I was going to detail my observations of plants and animals getting busy as spring ramps up, but I found so many notices in my email inbox about great free walks and other nature activities that are coming up soon that I decided to focus on those. Have fun choosing!
White House Farm Tree Walk (Friday, April 27, 5:30 pm-7:30 pm): Enjoy an evening tree identification walk along the Shenandoah River and in other areas at White House Farm in Luray. The walk focuses on identifying native trees from their bark, leaf shape and growing habit; learning about their attributes and natural associations in our local ecosystem; and how they can be used in landscaping instead of nonnative trees. The event is free; children and dogs on a leash are welcome. RSVP to executive director Chris Anderson: firstname.lastname@example.org, (540) 860-1988.
17th Annual Rappahannock Spring Plant Sale (April 28, 9-3): Start your garden right with plants from local growers: Blue Ridge Botanicals (culinary and medicinal herbs, perennials, fruiting shrubs), Hill House Farm & Nursery (eastern U.S. native plants, from perennials to edibles), Eastwoods Nursery (Japanese maples, ginkgoes and dwarf conifers), Morningside Farm & Nursery (perennials, specialty annuals, herbs), Rappahannock County High School Farm to Table Program (student-grown plants), Rappahannock Nature Camp (nectar plants, pollinator plants, fig trees, Shiitake mushroom logs; for kids, learning how to inoculate mushroom logs); Waterpenny Farm (vegetable, herb and flower plants, farm produce). Also joining in on the sale and celebration of spring: Shade Tree Metal Art, offering hand-crafted metal garden ornaments; Headmasters Pub, with food and drink for breakfast and lunch (all profits go to Rappahannock Nature Camp); and Old Rag Master Naturalists, a community-based, natural-resources volunteer program. “Planting for Pollinators,” a free program for kids, is at 1 p.m. At Waterpenny Farm, 53 Waterpenny Lane, Sperryville, waterpennyfarm.com, 540-987-8567.
Cedar Creek Battlefield Flower Walk (May 6, 1 p.m.): Enjoy a flower walk in Cedar Creek Battlefield, Middletown, led by Sally Anderson, a master naturalist, immediate past president of the Virginian Native Plant Society, and a board member of the VNPS Piedmont Chapter. Expect walking up a moderate slope on the road. For details and directions, email email@example.com.
Environmental Studies on the Piedmont series
Environmental Studies on the Piedmont — a research, education and conservation organization — invites the public to several series of nature activities at its 900-acre field station at 6712 Blantyre Road, just north of Warrenton. The site has diverse forest, shrub field, grassland, and wetland habitats and is “a rich resource for native plant and wildlife studies,” as ES’s website puts it. The next event in each series is listed below; check the organization’s calendar for more dates and other information, or contact executive director Bert Harris: firstname.lastname@example.org, 615-440-0666.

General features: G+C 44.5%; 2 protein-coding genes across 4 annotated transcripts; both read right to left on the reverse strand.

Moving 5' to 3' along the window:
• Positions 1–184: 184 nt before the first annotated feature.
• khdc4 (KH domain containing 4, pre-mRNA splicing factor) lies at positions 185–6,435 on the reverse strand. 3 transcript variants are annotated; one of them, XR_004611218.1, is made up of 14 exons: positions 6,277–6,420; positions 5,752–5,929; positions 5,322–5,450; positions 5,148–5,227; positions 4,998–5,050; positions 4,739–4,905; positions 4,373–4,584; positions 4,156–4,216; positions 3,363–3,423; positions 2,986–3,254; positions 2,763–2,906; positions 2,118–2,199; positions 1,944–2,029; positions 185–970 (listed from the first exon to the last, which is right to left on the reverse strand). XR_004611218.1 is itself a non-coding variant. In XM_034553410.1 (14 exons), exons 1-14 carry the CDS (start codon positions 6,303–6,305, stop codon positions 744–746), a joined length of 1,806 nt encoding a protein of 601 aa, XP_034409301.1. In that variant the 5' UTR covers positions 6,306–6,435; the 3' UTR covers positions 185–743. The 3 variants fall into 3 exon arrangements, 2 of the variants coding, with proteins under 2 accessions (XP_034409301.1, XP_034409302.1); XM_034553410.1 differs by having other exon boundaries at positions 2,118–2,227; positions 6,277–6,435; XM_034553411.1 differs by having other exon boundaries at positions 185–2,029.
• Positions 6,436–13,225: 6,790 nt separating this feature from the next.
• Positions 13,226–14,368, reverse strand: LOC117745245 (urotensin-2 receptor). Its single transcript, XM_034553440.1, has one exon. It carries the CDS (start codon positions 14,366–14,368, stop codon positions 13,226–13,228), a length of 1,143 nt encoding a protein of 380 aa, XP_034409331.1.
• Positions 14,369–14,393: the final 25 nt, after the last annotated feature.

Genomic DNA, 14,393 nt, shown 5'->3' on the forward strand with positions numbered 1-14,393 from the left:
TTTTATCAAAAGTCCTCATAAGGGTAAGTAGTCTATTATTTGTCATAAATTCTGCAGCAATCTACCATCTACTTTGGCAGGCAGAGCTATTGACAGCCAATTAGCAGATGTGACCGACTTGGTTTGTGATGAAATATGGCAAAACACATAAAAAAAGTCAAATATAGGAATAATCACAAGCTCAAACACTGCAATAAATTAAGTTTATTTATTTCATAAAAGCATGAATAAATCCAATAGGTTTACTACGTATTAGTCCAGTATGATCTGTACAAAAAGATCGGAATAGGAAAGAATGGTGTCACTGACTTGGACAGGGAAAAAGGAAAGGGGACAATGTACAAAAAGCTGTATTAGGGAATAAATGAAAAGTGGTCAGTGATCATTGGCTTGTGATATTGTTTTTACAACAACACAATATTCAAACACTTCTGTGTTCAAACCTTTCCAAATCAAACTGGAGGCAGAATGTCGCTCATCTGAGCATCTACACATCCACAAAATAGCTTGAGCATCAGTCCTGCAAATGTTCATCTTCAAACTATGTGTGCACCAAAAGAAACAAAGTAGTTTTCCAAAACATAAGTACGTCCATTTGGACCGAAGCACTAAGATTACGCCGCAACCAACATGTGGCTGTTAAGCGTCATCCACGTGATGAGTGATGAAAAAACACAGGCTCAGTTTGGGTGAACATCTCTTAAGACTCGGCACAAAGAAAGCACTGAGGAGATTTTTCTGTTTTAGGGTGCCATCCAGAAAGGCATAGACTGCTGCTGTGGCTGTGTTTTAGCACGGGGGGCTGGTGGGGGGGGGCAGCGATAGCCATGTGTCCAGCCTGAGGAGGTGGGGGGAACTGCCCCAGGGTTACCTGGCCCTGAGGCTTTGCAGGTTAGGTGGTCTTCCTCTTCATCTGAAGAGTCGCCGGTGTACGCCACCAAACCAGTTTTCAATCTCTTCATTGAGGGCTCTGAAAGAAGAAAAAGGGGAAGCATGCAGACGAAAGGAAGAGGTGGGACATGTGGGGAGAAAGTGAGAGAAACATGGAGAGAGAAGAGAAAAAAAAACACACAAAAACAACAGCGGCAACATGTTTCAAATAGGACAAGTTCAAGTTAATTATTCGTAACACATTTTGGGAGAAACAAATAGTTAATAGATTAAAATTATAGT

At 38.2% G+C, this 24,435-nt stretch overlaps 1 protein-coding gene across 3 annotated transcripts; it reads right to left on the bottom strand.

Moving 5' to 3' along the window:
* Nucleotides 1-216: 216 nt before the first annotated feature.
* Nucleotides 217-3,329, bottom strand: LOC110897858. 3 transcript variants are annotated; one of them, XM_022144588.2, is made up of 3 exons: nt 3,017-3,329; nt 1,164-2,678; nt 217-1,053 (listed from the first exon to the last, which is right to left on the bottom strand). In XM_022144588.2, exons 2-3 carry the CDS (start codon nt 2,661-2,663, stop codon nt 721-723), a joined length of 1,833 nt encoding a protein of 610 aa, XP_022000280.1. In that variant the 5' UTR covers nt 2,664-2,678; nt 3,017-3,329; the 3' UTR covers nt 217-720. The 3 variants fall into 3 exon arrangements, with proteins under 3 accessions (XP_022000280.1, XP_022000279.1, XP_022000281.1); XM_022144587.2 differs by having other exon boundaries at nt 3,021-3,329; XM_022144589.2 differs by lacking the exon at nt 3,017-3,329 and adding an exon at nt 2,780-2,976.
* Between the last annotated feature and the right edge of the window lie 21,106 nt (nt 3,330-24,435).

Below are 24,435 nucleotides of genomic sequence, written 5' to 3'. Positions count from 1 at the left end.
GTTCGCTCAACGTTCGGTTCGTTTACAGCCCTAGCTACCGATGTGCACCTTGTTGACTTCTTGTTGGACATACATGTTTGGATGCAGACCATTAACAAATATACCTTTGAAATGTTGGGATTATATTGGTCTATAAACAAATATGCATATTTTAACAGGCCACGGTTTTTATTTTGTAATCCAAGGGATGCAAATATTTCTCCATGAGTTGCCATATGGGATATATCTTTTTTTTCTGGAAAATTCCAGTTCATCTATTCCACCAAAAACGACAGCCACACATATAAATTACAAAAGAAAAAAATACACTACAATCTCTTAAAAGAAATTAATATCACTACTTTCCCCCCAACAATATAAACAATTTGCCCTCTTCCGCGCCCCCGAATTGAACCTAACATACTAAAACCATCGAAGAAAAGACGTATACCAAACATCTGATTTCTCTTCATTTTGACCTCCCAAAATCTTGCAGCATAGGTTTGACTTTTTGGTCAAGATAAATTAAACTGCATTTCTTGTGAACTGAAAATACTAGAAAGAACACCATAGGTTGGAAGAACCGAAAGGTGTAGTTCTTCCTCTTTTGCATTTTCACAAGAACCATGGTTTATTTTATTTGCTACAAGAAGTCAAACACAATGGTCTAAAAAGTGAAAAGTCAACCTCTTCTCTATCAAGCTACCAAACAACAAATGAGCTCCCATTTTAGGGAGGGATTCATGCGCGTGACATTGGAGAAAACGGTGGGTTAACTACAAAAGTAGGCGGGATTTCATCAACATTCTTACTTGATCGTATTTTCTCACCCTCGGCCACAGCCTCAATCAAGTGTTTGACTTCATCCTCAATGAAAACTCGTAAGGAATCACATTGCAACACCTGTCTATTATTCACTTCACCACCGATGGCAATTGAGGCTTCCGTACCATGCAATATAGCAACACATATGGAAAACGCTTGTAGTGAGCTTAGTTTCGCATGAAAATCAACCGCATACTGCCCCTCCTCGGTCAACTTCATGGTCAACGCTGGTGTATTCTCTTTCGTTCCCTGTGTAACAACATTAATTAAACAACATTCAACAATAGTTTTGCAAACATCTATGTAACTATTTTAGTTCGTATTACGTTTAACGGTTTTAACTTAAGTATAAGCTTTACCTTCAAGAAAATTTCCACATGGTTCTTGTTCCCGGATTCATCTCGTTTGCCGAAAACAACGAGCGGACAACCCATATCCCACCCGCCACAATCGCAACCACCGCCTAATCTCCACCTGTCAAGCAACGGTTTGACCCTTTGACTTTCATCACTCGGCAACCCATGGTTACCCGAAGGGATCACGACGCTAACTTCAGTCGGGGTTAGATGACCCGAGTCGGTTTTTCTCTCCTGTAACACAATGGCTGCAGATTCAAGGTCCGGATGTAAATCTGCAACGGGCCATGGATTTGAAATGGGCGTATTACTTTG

Saturday Morning Bird Walk (April 28, 7-10 a.m.): Warblers are now migrating into and through the Piedmont, making this a great walk for those who want to get to know their warblers better. Under the expert guidance of Todd Day or Bert Harris, explore the farm in search of resident birds and early migrants. This program is suitable for novice and experienced birders. Bring binoculars, field guides and a water bottle. The walk goes through fields and on trails, so dress appropriately, including waterproof shoes. The gorgeous site has varying habitat and resident waterfowl, among a host of other birds. RSVP to email@example.com.
Butterfly Walk (April 28, 1-3): This series focuses on butterflies and dragonflies. Explore native grasslands, lake edges, sunny vernal pools and successional fields to learn about insects and help monitor the effects of grassland restoration on native insects. RSVP requested: Bert Harris, firstname.lastname@example.org, 615-440-0666.
Butterfly Survey (May 8): One of a series of butterfly and dragonfly surveys through fall, which involves walking three miles on hilly terrain and, for one part of the surveys, observing in an active cattle pasture. The purpose of the surveys is to monitor the effects of ES’s grassland restoration project, according to Harris. “Nature enthusiasts of all skill levels are welcome to join surveys or walks,” he says. “We will be doing butterfly surveys and walks all summer and in the fall until butterflies stop flying.”
© 2018 Pam Owen